9. Menstrual problems and its analgesics.721 (90.4)77 (9.6)0.1580.0010.9330.0560.504

Fisher-Exact Test


Community pharmacy is considered an accessible place for getting medical counseling and medications such as painkillers, allergy or asthma sprays, cosmetics, emergency contraception and many other OTC medications [11]. A study conducted in England, by Hibbert D et al., in 2002, showed that a number of consumers were satisfied receiving their medications from community pharmacies upon the pharmacists’ recommendations instead of visiting the physicians’ clinic directly [12]. Various researchers have emphasized about the responsibility of pharmacists to orient patients with right medications use and answer patients’ questions [13].

In the present study, out of 822 respondents, 52.6% were dependent on physicians to get their information about medications, whereas 49.9% of them were dependent on pharmacists. Two similar studies were conducted in Qatar and England found that majority of patients relied on physicians as the main source of information regarding medications [14,15].

Even though, the number of practicing female pharmacists has been increasing globally [16], in Saudi Arabia, community pharmacies are managed and directed only by men. This could be supported by the findings of a study conducted among chain pharmacies in Saudi Arabia which found that pharmacy managers and owners do not prefer to hire female community pharmacists due to the additional requirements and needs in the pharmacy such as private setting areas for female pharmacists, separate toilets for them, and security guards at the pharmacies [17]. Therefore, women face many difficulties to ask or seek counseling from male pharmacists about feminine issues which they may encounter in their daily life. More than half of respondents (57.6%) preferred to consult with female pharmacist more than male pharmacist. Investigators in the United States assessed the degree of comfort associated with patient counseling. They found that male and female pharmacists prefer to counsel patients of the same gender. Furthermore, male pharmacists and pharmacy students were more comfortable to be involved in counseling patients in general health matters that are not related to a specific gender [18].

Thirty five percent of respondents were satisfied with male pharmacists’ performance, whereas about 14.2 % were not satisfied. Conservative culture in Saudi Arabia makes females to feel embarrassed to discuss sensitive issues with male pharmacists. The second reason of dissatisfaction was incomplete and short consultations provided from male pharmacists. This might be due to the same reason in which male pharmacists may feel embarrassed to discuss females’ specific issues which result in an inadequate counseling provided to females. In a Canadian study conducted by Laurier C and Poston J in 1992 [19], found that female pharmacists counsel patients significantly more than male pharmacists. In another Canadian study in 1989, Laurier JC et al., concluded that prescriptions counseling was higher with female pharmacists than male pharmacists [20].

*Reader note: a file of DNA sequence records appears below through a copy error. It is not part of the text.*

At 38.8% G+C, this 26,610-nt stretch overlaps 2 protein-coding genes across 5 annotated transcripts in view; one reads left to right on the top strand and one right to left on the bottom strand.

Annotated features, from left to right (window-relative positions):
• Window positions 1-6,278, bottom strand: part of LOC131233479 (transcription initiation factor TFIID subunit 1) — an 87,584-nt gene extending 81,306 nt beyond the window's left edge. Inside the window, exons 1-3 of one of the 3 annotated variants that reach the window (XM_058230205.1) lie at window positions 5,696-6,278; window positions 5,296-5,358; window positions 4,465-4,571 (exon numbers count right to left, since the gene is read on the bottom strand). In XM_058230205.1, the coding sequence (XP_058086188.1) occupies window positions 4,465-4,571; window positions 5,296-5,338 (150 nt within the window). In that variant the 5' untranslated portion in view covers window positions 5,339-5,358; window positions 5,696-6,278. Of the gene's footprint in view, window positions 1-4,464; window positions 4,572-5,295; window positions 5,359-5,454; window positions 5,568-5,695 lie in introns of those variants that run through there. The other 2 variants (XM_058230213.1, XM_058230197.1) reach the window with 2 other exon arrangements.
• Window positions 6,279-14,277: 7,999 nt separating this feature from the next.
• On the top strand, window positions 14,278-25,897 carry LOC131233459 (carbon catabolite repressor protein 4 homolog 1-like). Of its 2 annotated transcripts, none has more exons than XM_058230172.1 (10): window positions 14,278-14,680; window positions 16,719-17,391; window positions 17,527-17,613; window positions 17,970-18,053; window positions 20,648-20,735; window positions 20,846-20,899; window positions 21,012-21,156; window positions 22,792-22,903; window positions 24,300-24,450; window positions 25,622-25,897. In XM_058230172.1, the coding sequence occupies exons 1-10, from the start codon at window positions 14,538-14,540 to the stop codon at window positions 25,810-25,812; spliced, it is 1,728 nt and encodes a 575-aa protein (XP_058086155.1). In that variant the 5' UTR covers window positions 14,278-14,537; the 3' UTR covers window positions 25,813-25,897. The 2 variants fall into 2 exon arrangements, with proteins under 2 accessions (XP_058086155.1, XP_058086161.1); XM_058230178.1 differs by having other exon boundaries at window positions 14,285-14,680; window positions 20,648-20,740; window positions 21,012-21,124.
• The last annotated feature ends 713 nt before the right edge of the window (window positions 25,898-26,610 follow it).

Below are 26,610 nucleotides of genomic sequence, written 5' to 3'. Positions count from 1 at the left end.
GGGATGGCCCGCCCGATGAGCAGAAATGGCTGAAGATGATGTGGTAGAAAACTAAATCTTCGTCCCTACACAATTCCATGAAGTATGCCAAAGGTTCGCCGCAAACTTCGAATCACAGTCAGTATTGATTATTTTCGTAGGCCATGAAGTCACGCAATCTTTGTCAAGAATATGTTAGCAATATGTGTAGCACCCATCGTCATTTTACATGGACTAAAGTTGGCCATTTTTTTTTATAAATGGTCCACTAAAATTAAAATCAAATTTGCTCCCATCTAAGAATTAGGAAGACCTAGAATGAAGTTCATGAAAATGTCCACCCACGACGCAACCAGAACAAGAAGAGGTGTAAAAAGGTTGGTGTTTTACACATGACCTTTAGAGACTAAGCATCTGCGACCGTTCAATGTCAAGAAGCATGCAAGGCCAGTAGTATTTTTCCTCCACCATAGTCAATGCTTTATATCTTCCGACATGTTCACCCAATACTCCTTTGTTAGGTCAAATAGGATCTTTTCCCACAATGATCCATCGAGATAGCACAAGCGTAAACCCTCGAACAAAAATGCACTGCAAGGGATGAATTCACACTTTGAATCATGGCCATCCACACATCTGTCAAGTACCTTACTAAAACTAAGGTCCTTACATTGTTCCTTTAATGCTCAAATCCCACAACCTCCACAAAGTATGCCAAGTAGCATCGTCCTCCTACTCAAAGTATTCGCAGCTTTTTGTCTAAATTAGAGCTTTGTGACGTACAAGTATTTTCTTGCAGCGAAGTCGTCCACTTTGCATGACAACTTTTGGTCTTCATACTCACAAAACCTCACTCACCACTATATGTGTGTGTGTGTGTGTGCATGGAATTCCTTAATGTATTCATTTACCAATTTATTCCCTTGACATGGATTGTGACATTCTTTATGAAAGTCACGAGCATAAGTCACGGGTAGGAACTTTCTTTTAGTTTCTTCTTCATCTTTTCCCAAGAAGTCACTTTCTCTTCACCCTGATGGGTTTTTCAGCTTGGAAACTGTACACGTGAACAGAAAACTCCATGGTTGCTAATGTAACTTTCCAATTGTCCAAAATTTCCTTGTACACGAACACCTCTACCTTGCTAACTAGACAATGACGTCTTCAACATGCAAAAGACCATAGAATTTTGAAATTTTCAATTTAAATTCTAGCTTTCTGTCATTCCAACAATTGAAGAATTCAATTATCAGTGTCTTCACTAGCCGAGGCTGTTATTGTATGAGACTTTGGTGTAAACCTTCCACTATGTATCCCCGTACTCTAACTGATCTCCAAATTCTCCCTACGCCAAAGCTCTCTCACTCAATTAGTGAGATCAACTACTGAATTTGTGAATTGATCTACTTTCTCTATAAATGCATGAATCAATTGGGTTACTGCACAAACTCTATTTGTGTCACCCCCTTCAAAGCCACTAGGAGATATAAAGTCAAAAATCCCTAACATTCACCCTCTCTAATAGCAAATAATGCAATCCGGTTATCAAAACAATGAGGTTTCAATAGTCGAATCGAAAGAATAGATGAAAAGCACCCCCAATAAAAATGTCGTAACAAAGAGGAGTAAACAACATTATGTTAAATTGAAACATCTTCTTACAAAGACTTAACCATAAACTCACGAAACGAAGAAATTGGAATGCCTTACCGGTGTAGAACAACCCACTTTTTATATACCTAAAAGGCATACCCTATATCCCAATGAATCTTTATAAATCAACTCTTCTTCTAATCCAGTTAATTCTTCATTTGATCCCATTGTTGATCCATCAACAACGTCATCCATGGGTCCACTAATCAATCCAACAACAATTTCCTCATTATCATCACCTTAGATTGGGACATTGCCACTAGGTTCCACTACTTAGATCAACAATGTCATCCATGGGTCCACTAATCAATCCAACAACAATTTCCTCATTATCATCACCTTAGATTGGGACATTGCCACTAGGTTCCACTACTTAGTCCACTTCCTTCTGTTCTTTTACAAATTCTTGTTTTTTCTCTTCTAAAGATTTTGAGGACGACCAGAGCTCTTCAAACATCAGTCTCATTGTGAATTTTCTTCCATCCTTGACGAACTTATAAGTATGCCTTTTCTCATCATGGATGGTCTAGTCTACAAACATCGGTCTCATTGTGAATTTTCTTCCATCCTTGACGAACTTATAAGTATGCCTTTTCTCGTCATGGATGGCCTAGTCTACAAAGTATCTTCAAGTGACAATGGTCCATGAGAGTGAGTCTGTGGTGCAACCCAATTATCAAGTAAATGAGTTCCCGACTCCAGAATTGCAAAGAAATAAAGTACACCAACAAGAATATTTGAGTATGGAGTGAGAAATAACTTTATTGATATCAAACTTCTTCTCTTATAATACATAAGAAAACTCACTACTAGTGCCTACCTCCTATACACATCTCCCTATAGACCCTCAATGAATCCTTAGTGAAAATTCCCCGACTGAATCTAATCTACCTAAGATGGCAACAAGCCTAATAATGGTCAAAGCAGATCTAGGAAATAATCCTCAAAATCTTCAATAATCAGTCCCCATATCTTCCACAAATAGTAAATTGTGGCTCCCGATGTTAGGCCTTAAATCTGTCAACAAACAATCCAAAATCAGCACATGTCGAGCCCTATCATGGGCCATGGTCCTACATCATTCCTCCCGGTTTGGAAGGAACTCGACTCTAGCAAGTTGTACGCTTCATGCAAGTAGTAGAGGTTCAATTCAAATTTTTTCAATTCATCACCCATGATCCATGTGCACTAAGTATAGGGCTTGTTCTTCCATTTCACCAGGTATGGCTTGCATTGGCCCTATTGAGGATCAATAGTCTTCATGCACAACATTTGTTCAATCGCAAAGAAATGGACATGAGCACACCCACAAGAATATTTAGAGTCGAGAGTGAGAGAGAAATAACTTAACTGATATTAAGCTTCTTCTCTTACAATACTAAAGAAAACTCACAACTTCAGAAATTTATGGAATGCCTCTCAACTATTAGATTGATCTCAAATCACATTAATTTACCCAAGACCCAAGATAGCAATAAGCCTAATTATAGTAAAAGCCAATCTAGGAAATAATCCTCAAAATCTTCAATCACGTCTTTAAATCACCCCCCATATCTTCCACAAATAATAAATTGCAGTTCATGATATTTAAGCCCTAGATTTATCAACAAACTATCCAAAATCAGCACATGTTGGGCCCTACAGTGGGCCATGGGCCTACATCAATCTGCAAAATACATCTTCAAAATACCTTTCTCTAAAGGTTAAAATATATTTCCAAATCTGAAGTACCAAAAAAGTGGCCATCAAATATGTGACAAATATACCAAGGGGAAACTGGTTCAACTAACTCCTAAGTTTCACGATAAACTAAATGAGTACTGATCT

More than 90% of respondents need female pharmacists to provide services like counseling for maternal health products/breastfeeding, creams and lotions for the intimate areas, and to seek advices on sexual relationship. Not obtaining a full advice regarding medications use may result in irrational and inappropriate use of medications which would lead to deteriorating patients’ health and reducing their quality of life.


A number of the retained questionnaires were excluded from the study due to the large number of missing data. However, less number of other questionnaires was missing only one question and was not excluded from the study.

In addition, majority of respondents were from Taif City. This was due to the difficulty of traveling for researchers to other provinces in the study area. Therefore, an electronic copy of the questionnaire was developed on Google and a link was sent through social media to those residing outside Taif City. Finally, majority of respondents’ age was between 20-25 years. This was due to the ease of collecting responses from students.


Almost two-thirds of the participants were satisfied at least to a certain extent from services provided by male community pharmacists. Major dissatisfactions were due to the embarrassment of discussing female health related issues with male pharmacists. Decision makers in Saudi Arabia should consider the involvement of female pharmacy graduates in KSA to provide services at community pharmacies.

Fisher-exact test^Fisher-Exact Test Fisher-Exact TestNote: SA: Strongly agree; A: Agree; N: Neutral; DA: DisagreeFisher-Exact TestFisher-Exact Test